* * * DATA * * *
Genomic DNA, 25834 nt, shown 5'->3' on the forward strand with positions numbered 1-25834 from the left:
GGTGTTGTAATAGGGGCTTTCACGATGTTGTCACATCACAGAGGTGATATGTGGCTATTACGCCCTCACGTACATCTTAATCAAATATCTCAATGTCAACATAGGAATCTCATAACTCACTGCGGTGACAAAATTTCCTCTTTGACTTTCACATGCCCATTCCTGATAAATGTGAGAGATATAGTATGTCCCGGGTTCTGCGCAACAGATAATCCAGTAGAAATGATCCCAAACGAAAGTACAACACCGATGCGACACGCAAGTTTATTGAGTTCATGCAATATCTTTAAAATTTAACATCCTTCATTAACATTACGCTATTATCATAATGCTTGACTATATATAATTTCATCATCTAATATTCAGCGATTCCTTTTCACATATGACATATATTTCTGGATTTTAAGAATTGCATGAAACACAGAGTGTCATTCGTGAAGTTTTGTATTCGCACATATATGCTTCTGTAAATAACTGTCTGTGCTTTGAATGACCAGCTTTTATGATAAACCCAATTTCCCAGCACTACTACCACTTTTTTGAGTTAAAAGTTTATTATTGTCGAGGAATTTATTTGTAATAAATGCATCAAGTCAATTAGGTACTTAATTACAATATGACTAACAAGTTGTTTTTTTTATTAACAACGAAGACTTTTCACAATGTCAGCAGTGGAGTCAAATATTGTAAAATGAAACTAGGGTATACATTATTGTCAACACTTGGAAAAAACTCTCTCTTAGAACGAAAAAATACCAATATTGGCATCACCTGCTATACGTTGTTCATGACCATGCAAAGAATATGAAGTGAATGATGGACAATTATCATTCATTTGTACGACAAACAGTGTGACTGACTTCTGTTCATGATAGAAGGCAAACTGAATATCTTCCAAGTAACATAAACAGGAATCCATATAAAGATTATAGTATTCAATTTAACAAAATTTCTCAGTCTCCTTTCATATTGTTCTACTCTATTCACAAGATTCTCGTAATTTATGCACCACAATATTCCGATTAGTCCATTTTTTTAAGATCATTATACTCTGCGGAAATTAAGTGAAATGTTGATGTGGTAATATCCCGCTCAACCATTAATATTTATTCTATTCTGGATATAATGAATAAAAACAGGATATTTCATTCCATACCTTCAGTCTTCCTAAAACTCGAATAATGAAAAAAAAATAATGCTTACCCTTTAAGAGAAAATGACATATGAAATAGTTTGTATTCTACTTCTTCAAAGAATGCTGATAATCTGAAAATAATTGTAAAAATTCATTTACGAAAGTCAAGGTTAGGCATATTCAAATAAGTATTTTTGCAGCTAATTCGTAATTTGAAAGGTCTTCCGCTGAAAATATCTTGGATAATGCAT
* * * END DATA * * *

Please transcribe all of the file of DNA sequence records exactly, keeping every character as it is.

Genomic DNA, 25834 nt, shown 5'->3' on the forward strand with positions numbered 1-25834 from the left:
GGTGTTGTAATAGGGGCTTTCACGATGTTGTCACATCACAGAGGTGATATGTGGCTATTACGCCCTCACGTACATCTTAATCAAATATCTCAATGTCAACATAGGAATCTCATAACTCACTGCGGTGACAAAATTTCCTCTTTGACTTTCACATGCCCATTCCTGATAAATGTGAGAGATATAGTATGTCCCGGGTTCTGCGCAACAGATAATCCAGTAGAAATGATCCCAAACGAAAGTACAACACCGATGCGACACGCAAGTTTATTGAGTTCATGCAATATCTTTAAAATTTAACATCCTTCATTAACATTACGCTATTATCATAATGCTTGACTATATATAATTTCATCATCTAATATTCAGCGATTCCTTTTCACATATGACATATATTTCTGGATTTTAAGAATTGCATGAAACACAGAGTGTCATTCGTGAAGTTTTGTATTCGCACATATATGCTTCTGTAAATAACTGTCTGTGCTTTGAATGACCAGCTTTTATGATAAACCCAATTTCCCAGCACTACTACCACTTTTTTGAGTTAAAAGTTTATTATTGTCGAGGAATTTATTTGTAATAAATGCATCAAGTCAATTAGGTACTTAATTACAATATGACTAACAAGTTGTTTTTTTTATTAACAACGAAGACTTTTCACAATGTCAGCAGTGGAGTCAAATATTGTAAAATGAAACTAGGGTATACATTATTGTCAACACTTGGAAAAAACTCTCTCTTAGAACGAAAAAATACCAATATTGGCATCACCTGCTATACGTTGTTCATGACCATGCAAAGAATATGAAGTGAATGATGGACAATTATCATTCATTTGTACGACAAACAGTGTGACTGACTTCTGTTCATGATAGAAGGCAAACTGAATATCTTCCAAGTAACATAAACAGGAATCCATATAAAGATTATAGTATTCAATTTAACAAAATTTCTCAGTCTCCTTTCATATTGTTCTACTCTATTCACAAGATTCTCGTAATTTATGCACCACAATATTCCGATTAGTCCATTTTTTTAAGATCATTATACTCTGCGGAAATTAAGTGAAATGTTGATGTGGTAATATCCCGCTCAACCATTAATATTTATTCTATTCTGGATATAATGAATAAAAACAGGATATTTCATTCCATACCTTCAGTCTTCCTAAAACTCGAATAATGAAAAAAAAATAATGCTTACCCTTTAAGAGAAAATGACATATGAAATAGTTTGTATTCTACTTCTTCAAAGAATGCTGATAATCTGAAAATAATTGTAAAAATTCATTTACGAAAGTCAAGGTTAGGCATATTCAAATAAGTATTTTTGCAGCTAATTCGTAATTTGAAAGGTCTTCCGCTGAAAATATCTTGGATAATGCAT